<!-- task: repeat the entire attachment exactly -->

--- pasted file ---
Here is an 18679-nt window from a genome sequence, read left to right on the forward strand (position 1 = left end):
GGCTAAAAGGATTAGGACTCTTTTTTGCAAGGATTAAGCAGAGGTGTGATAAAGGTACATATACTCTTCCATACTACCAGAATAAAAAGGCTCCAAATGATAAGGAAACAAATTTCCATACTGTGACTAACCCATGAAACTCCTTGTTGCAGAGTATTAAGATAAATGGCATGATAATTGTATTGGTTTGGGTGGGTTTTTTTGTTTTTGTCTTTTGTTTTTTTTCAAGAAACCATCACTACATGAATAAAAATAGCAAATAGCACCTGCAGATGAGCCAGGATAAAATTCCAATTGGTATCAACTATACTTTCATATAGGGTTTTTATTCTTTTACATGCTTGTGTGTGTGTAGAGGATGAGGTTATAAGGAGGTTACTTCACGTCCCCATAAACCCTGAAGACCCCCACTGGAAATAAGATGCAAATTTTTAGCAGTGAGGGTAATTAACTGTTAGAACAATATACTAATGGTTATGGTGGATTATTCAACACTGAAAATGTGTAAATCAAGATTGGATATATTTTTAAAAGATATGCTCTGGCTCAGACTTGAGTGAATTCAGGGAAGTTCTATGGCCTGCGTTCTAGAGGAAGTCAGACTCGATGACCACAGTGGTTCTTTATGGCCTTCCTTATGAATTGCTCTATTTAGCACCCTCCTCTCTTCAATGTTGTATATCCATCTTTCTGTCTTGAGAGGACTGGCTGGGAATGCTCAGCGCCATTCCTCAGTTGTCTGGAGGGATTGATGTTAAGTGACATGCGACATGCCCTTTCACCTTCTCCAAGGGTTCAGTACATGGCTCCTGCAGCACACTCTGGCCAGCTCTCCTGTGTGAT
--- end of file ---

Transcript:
Here is an 18679-nt window from a genome sequence, read left to right on the forward strand (position 1 = left end):
GGCTAAAAGGATTAGGACTCTTTTTTGCAAGGATTAAGCAGAGGTGTGATAAAGGTACATATACTCTTCCATACTACCAGAATAAAAAGGCTCCAAATGATAAGGAAACAAATTTCCATACTGTGACTAACCCATGAAACTCCTTGTTGCAGAGTATTAAGATAAATGGCATGATAATTGTATTGGTTTGGGTGGGTTTTTTTGTTTTTGTCTTTTGTTTTTTTTCAAGAAACCATCACTACATGAATAAAAATAGCAAATAGCACCTGCAGATGAGCCAGGATAAAATTCCAATTGGTATCAACTATACTTTCATATAGGGTTTTTATTCTTTTACATGCTTGTGTGTGTGTAGAGGATGAGGTTATAAGGAGGTTACTTCACGTCCCCATAAACCCTGAAGACCCCCACTGGAAATAAGATGCAAATTTTTAGCAGTGAGGGTAATTAACTGTTAGAACAATATACTAATGGTTATGGTGGATTATTCAACACTGAAAATGTGTAAATCAAGATTGGATATATTTTTAAAAGATATGCTCTGGCTCAGACTTGAGTGAATTCAGGGAAGTTCTATGGCCTGCGTTCTAGAGGAAGTCAGACTCGATGACCACAGTGGTTCTTTATGGCCTTCCTTATGAATTGCTCTATTTAGCACCCTCCTCTCTTCAATGTTGTATATCCATCTTTCTGTCTTGAGAGGACTGGCTGGGAATGCTCAGCGCCATTCCTCAGTTGTCTGGAGGGATTGATGTTAAGTGACATGCGACATGCCCTTTCACCTTCTCCAAGGGTTCAGTACATGGCTCCTGCAGCACACTCTGGCCAGCTCTCCTGTGTGAT